Have you ever heard the saying “if you don’t use it, you’ll lose it”? That statement is true when it comes to muscle mass.  

Muscle mass decreases approximately 3–8% per decade after the age of 30 and this rate of decline is even higher after the age of 60. (1)

It’s easy to get out of routine and fall off track from your regular exercise schedule as things come up in life, but it’s important to make physical activity a priority. 

Why Being Active is Important

Sedentary behavior, or lack of physical activity, can contribute to muscle atrophy in older adults. Muscle atrophy is a condition in which the muscles shrink and weaken over time due to physical inactivity.  

Sarcopenia, a type of muscle atrophy, is primarily caused by the natural aging process. However, being physically inactive increases your risk. 

Atrophy of the muscles can increase your risk of falls and fractures, leading to disability or lack of independence. Individuals with sarcopenia are nearly twice as likely to be hospitalized than those without sarcopenia. (2) 

This can occur in any age group, but it is more common in older adults as they tend to be less active as they age.

Lower hormone levels, cellular changes, and lessened ability to convert protein to muscle all contribute to sarcopenia.  

Besides muscle atrophy, physical inactivity can lead to many other health problems. These include weight gain, increased risk of heart disease, stroke, Type 2 diabetes, and mental health problems.  

This may sound frightening, but you can slow, reverse, and prevent the development of sarcopenia.

Where Do I Start?

To help prevent muscle atrophy, older adults need to engage in regular physical activity and maintain a healthy diet. This can help to preserve and build muscle mass, strength, and function.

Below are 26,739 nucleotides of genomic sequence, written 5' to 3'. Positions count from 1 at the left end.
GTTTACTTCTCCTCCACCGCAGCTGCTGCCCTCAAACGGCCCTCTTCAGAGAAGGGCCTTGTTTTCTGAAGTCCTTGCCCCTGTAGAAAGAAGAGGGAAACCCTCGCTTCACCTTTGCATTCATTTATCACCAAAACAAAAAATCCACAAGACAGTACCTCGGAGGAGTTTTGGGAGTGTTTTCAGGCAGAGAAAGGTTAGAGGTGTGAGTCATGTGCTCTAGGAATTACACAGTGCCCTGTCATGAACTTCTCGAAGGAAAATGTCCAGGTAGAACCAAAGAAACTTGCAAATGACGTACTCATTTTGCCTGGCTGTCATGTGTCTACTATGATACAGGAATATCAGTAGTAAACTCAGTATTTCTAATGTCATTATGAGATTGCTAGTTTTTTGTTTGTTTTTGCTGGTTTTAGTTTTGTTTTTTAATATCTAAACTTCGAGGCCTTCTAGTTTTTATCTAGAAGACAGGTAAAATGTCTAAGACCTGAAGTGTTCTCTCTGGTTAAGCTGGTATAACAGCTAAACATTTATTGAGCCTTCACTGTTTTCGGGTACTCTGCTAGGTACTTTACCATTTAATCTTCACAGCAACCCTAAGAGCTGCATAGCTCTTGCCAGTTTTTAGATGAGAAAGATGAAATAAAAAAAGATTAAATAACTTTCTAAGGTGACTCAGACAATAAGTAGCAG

Physical activity, specifically resistance-based strength training, is recommended for older adults.

Resistance exercise increases growth-promoting hormones and increases the tension on muscle fibers, both of which lead to increased strength.

You can use light weights, resistance bands, and your body weight for resistance-based strength training. Aim to do these exercises two to three days per week.  

It’s also important to include aerobic exercise and flexibility training in your daily life to prevent sarcopenia.  Aim for at least 150 minutes of moderate-intensity physical activity each week. This means you’re doing enough to break a sweat and raise your heart rate.  

With indi, you can access a variety of programs that will get you moving and help you develop a routine and stick to it! 


(1)Volpi E, Nazemi R, Fujita S. Muscle tissue changes with aging. Curr Opin Clin Nutr Metab Care. 2004 Jul;7(4):405-10. doi: 10.1097/01.mco.0000134362.76653.b2. PMID: 15192443; PMCID: PMC2804956.

(2) Goates, Scott, Kristy Du, Mary Beth Arensberg, Trudy Gaillard, Jack Guralnik, and Suzette L. Pereira. “Economic Impact of Hospitalizations in Us Adults with Sarcopenia.” The Journal of Frailty & Aging 8, no. 2 (2019): 93-99. https://doi.org/10.14283/jfa.2019.10.

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